Daniela Mejia, Community Farmer, National City Community Garden, National City

“My name is Daniella Mejia. I’m studying business management because I’m figuring that whatever I want to do, I’m going to have to learn how to manage my own business. I don’t want to work for anyone, so that’s what I’m doing.I grew up in front of the TV all my life. So meeting Samuel my husband was very fresh. He introduced me to something that was completely new and something I just fell in love with. We started traveling once we started dating, hitch hiking and just seeking. We ended up in a forest in a sustainable commune where they grew 90% of everything that we ate.”



“So there I learned to garden, there I learned to farm because I had to, because that’s what there was to eat. So there I probably lost 20 pounds working, gardening, just chopping wood to eat.”

“Probably the experience I cherish the most is finding a new way to live, something that as a kid I would have never imagined possible because I grew up in front of the TV and in the house and not outside. So there in the commune in the middle of the forest, it was outside. Life was outside.”


“Not having the option of having refined foods, not having ice cream and not having sugar. And instead having sugar from beets, sugar from the apple trees and the pear trees and the peaches that were growing there, it really reprogrammed my body by force because that’s all that there was. What I cherish the most is that my body was able to reprogram and my palate got cleaned out. When I got here, I was just like, I need to do something. I need to plant my own food.”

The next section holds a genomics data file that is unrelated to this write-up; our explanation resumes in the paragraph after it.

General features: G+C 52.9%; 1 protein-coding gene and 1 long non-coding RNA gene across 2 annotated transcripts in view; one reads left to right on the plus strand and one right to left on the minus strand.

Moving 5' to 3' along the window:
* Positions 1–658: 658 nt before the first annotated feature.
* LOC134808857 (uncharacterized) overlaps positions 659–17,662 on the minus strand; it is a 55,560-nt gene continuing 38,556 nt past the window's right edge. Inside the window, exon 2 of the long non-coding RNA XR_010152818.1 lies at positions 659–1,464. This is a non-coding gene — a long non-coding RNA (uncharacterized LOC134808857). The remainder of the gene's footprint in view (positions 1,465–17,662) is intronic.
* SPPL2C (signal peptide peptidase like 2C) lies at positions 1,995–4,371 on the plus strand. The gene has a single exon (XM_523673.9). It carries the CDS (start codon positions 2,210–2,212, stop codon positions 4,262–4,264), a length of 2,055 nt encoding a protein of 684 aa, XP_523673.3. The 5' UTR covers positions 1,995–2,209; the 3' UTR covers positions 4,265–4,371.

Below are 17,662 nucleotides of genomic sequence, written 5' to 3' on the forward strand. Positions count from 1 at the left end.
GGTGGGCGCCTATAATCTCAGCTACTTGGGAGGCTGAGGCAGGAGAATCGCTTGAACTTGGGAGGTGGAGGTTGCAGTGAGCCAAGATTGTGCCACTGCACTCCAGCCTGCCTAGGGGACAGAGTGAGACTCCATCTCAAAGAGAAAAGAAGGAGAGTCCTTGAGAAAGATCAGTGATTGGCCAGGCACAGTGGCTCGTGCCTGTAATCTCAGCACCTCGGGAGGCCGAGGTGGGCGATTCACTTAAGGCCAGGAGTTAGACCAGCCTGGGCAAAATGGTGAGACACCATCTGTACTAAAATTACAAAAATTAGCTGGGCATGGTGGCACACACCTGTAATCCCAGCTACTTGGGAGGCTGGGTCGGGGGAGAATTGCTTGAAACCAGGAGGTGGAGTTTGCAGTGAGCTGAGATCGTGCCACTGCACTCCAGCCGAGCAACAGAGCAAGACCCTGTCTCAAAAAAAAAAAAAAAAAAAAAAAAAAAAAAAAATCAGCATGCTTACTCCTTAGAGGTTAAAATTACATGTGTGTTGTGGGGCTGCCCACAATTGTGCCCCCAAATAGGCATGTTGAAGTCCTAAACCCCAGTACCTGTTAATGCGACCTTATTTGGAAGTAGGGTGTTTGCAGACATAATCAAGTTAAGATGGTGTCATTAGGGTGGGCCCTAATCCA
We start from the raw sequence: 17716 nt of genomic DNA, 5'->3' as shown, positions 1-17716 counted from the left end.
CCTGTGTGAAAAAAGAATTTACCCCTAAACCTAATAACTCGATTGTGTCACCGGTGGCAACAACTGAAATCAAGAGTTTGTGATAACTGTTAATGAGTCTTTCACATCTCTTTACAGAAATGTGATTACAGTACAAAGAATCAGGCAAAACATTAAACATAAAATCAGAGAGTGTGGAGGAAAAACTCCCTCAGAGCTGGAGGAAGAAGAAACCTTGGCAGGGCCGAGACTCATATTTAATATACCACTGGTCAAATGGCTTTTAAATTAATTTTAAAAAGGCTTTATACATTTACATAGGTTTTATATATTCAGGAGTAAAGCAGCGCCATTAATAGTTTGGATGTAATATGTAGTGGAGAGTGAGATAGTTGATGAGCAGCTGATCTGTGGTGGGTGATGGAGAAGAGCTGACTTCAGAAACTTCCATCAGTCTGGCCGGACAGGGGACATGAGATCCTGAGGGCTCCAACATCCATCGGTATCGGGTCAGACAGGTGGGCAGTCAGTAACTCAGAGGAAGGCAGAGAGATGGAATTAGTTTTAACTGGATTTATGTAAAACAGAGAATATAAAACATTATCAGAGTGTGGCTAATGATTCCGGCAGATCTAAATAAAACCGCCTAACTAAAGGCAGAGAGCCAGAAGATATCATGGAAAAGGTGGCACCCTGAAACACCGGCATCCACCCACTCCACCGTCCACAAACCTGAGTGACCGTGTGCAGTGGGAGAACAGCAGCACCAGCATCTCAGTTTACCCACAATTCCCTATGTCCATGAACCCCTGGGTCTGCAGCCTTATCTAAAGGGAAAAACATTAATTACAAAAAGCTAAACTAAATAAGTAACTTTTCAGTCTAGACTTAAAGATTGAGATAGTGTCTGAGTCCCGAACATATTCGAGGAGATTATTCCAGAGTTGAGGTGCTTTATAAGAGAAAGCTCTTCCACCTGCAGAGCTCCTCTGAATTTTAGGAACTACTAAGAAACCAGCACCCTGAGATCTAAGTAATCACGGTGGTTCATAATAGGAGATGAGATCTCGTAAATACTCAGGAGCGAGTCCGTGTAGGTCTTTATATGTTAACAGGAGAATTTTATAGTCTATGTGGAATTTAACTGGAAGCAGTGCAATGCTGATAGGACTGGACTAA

“I’ve heard people say, ‘Oh yeah, farming is becoming mainstream and it’s a fad.’ Well, who cares if it’s a fad? It’s productive that people are willing to get their hands dirty and willing to get to know their farmer and wanting to. It it’s becoming normal to know where your food is coming from. Let it be! Let it be!”


“Before I started completely relying on what I was growing, I used to price shop in stores and see where I could find the cheaper stuff. I became aware that organic food was not all that expensive. It’s just a matter of where you buy it. There are some areas, some stores that don’t sell, so you get things extremely cheap. But there’s nothing compared to growing it yourself, of course. What you’re not paying in the store, you’re putting as effort into the land. There’s a lot of reward that comes through that, but I think organic food is accessible to everyone. Everyone. It’s just a matter of what you choose.”